Bombs in Gaza, Parties in Ramallah
While the Gaza Strip tensions have already reached the northern West Bank, with at least 35 detentions of Hamas affiliates by Fatah loyalists in Nablus, Jenin, and Tul Karem, Ramallah's residents still insist on enjoying the summer.
The blasé attitude seems to have infected even the biggest symbols of the Palestinian intifada, such as Fatah leader Zacaria Zbeide. PJM spoke exclusively to him after he left his guarded bunker in the Jenin refugee camp for the first time in eight years to look for an ophthalmologist in Ramallah. After receiving a pardon from the Israeli government in a deal reached with the Palestinian Authority, the popular leader of the Al-Aqsa Martyrs Brigade seems tired of fighting.
During the three-day visit to Ramallah, Zbeide was received as a hero by the citizens. Hosted by a senior Fatah affiliate, he said he was relieved: it was the first time in the past years he'd left his home without looking to the skies, fearing an Israeli plane would be hovering looking for a chance to eliminate him.
"I'm not wanted anymore and I'm happy for this. I don't care about the Palestinian Authority and the Hamas fight. They only talk and think about their own political interests. They completely forgot the people's needs. After Arafat we really have no leadership. I'm a military leader and I'm very proud I am alive as the Israelis tried to kill me many times and failed. But I'm concerned about the future. It's not the political Fatah-Hamas infighting that matters, but the Palestinian people. We are destroying Palestinian kids' childhood and future and it's unacceptable and unbearable. If we carry on like this, I can foresee a third Intifada coming. And if there's a need, I won't join as a political leader, but a military one."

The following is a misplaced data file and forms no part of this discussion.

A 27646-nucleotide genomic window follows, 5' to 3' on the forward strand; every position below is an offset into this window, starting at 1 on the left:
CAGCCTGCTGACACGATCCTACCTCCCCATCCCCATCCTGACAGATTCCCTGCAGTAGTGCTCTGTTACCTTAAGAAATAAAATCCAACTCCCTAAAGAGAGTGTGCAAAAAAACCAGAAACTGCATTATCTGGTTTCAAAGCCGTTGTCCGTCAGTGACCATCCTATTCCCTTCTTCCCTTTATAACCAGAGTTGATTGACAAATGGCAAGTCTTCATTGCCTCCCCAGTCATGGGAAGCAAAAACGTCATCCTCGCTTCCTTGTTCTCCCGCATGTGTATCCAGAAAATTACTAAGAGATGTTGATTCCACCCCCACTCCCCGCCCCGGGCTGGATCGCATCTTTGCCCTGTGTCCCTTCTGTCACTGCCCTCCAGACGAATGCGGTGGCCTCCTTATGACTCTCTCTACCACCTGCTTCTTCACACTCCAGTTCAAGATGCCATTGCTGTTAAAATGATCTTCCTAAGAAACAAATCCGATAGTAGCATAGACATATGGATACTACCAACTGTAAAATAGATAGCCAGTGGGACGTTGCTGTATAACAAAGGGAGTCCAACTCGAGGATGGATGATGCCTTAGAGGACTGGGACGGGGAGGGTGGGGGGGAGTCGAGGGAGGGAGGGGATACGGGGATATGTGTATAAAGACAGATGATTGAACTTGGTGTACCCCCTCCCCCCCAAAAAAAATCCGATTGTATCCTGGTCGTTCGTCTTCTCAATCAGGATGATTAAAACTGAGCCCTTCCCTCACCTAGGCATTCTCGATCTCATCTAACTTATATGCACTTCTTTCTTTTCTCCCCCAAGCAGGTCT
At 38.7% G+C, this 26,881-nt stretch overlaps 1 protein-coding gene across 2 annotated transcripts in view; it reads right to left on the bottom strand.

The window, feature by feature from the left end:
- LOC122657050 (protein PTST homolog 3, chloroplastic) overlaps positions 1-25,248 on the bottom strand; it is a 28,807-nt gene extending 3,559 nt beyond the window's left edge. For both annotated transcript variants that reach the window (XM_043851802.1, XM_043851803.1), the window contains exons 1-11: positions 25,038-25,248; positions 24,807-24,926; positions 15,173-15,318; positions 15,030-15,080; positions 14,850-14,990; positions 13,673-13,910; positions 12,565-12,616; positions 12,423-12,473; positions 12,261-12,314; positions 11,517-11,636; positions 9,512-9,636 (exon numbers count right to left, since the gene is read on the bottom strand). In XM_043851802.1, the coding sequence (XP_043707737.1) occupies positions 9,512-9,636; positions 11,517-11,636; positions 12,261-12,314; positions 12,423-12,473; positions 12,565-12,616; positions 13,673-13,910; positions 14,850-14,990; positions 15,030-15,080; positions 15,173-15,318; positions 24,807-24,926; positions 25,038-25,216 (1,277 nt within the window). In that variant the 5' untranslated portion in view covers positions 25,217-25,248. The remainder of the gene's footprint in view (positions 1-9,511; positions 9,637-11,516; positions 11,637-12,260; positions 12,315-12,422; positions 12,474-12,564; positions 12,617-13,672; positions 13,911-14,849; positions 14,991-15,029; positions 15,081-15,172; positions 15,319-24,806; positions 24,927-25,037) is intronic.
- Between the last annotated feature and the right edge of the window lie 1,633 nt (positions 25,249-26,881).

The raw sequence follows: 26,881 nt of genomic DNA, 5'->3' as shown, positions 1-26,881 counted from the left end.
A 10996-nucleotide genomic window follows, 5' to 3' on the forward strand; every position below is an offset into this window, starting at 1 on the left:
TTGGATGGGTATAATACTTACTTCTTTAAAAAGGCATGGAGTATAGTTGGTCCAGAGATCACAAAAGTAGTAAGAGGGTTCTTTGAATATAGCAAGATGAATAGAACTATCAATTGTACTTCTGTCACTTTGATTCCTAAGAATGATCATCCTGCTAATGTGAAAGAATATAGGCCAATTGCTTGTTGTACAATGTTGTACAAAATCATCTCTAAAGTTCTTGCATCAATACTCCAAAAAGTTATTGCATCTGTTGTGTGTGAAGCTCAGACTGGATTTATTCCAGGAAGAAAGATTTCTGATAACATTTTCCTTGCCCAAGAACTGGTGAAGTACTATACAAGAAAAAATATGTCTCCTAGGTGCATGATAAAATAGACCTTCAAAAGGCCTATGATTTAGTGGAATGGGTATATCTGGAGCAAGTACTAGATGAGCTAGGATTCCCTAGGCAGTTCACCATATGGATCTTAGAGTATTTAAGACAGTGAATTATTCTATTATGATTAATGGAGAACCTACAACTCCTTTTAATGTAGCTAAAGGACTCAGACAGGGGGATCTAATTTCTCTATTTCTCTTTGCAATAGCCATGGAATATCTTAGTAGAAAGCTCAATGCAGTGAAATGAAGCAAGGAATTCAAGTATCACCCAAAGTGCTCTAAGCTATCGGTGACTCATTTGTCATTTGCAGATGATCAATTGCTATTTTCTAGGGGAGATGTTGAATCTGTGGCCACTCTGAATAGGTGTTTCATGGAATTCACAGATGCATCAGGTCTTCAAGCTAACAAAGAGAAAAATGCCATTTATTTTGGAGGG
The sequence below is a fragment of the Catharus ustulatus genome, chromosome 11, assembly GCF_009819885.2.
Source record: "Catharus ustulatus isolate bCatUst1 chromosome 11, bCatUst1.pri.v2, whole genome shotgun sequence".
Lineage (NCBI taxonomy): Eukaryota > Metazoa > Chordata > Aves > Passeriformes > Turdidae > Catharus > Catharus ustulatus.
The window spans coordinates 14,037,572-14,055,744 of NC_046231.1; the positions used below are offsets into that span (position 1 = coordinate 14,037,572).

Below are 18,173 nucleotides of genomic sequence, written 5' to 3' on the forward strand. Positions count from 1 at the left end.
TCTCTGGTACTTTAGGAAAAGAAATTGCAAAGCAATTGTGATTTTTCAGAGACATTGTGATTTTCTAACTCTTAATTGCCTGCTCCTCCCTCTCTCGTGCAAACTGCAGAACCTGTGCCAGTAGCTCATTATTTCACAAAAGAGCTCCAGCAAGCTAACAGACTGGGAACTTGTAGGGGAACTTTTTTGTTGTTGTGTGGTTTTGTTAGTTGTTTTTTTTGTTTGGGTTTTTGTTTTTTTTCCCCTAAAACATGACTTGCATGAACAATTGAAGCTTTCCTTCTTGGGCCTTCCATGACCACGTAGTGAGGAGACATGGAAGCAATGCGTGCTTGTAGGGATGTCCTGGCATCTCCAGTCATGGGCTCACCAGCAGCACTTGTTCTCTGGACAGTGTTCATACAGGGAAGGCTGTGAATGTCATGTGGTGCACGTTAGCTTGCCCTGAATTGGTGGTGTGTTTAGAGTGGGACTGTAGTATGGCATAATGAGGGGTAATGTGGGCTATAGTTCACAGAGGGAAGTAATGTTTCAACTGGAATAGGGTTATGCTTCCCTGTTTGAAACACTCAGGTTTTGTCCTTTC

While many fear Hamas-Fatah clashes could spread to the West Bank, Israel has its own worries. Shin Bet chief Yuval Diskin has expressed deep concerns that Hamas is rearming and turning into a real threat to security in the south of the country. During the government's weekly cabinet meeting this week, he reported that weapons smuggling to the Gaza Strip has sharply increased in the past months and at least four tons of explosives, Qassam rocket material, and 50 anti-tank missiles have been smuggled into the Strip through tunnels connecting it to Egypt.
Ahmad Yousef, Hamas leader Ismayil Hanieh's main political advisor, declared in an article written for Palestinian news agency Maan that despite the current atmosphere, "more than any time before, it is suitable for launching a campaign for national dialogue between the rival factions."
The Palestinian Authority is clearly making huge efforts to prevent the Hamas-Fatah crisis from escalating.
Palestinian President Mahmoud Abbas declined to comment on the situation. He preferred to head to Cairo to hold talks with Egyptian President Hosni Mubarak, denying any involvement of his loyals in the incident in Gaza. Fatah men, however, are threatening to arrest 200 Hamas members in the West Bank.
In divided Palestine, peace seems always to be around the corner, yet instability is the rule and the future is always uncertain.